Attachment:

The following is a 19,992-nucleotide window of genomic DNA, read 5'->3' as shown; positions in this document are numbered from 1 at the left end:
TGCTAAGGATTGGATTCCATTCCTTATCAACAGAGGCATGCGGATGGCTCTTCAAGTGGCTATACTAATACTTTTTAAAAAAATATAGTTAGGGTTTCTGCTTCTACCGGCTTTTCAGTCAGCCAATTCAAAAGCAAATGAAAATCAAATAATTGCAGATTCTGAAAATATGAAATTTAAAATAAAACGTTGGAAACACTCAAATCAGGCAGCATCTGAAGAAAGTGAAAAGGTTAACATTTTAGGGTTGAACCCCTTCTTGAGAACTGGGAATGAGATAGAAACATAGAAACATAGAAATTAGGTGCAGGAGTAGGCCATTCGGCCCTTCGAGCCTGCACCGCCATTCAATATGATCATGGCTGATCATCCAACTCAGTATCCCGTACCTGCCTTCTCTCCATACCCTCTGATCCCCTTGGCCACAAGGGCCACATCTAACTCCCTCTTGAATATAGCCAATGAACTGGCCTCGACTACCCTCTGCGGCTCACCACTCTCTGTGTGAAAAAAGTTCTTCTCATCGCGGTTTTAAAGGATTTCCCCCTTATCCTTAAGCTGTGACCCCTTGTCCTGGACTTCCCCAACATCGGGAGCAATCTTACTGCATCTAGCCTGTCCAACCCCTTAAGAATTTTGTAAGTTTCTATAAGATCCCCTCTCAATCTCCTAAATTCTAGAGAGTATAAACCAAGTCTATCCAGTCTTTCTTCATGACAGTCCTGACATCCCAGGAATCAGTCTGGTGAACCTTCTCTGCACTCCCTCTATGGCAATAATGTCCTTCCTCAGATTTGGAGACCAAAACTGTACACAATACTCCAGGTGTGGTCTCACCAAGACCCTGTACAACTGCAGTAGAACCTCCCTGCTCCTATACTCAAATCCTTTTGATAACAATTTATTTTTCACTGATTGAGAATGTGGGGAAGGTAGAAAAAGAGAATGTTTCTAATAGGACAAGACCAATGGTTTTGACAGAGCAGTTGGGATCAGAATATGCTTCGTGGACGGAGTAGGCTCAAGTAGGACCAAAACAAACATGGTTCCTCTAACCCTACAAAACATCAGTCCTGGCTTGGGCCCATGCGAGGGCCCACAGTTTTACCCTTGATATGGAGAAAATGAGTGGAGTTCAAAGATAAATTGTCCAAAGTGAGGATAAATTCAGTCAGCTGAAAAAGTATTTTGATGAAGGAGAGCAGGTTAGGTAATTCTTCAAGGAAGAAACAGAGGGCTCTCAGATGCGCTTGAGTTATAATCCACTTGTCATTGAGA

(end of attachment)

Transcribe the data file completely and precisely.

The following is a 19,992-nucleotide window of genomic DNA, read 5'->3' as shown; positions in this document are numbered from 1 at the left end:
TGCTAAGGATTGGATTCCATTCCTTATCAACAGAGGCATGCGGATGGCTCTTCAAGTGGCTATACTAATACTTTTTAAAAAAATATAGTTAGGGTTTCTGCTTCTACCGGCTTTTCAGTCAGCCAATTCAAAAGCAAATGAAAATCAAATAATTGCAGATTCTGAAAATATGAAATTTAAAATAAAACGTTGGAAACACTCAAATCAGGCAGCATCTGAAGAAAGTGAAAAGGTTAACATTTTAGGGTTGAACCCCTTCTTGAGAACTGGGAATGAGATAGAAACATAGAAACATAGAAATTAGGTGCAGGAGTAGGCCATTCGGCCCTTCGAGCCTGCACCGCCATTCAATATGATCATGGCTGATCATCCAACTCAGTATCCCGTACCTGCCTTCTCTCCATACCCTCTGATCCCCTTGGCCACAAGGGCCACATCTAACTCCCTCTTGAATATAGCCAATGAACTGGCCTCGACTACCCTCTGCGGCTCACCACTCTCTGTGTGAAAAAAGTTCTTCTCATCGCGGTTTTAAAGGATTTCCCCCTTATCCTTAAGCTGTGACCCCTTGTCCTGGACTTCCCCAACATCGGGAGCAATCTTACTGCATCTAGCCTGTCCAACCCCTTAAGAATTTTGTAAGTTTCTATAAGATCCCCTCTCAATCTCCTAAATTCTAGAGAGTATAAACCAAGTCTATCCAGTCTTTCTTCATGACAGTCCTGACATCCCAGGAATCAGTCTGGTGAACCTTCTCTGCACTCCCTCTATGGCAATAATGTCCTTCCTCAGATTTGGAGACCAAAACTGTACACAATACTCCAGGTGTGGTCTCACCAAGACCCTGTACAACTGCAGTAGAACCTCCCTGCTCCTATACTCAAATCCTTTTGATAACAATTTATTTTTCACTGATTGAGAATGTGGGGAAGGTAGAAAAAGAGAATGTTTCTAATAGGACAAGACCAATGGTTTTGACAGAGCAGTTGGGATCAGAATATGCTTCGTGGACGGAGTAGGCTCAAGTAGGACCAAAACAAACATGGTTCCTCTAACCCTACAAAACATCAGTCCTGGCTTGGGCCCATGCGAGGGCCCACAGTTTTACCCTTGATATGGAGAAAATGAGTGGAGTTCAAAGATAAATTGTCCAAAGTGAGGATAAATTCAGTCAGCTGAAAAAGTATTTTGATGAAGGAGAGCAGGTTAGGTAATTCTTCAAGGAAGAAACAGAGGGCTCTCAGATGCGCTTGAGTTATAATCCACTTGTCATTGAGA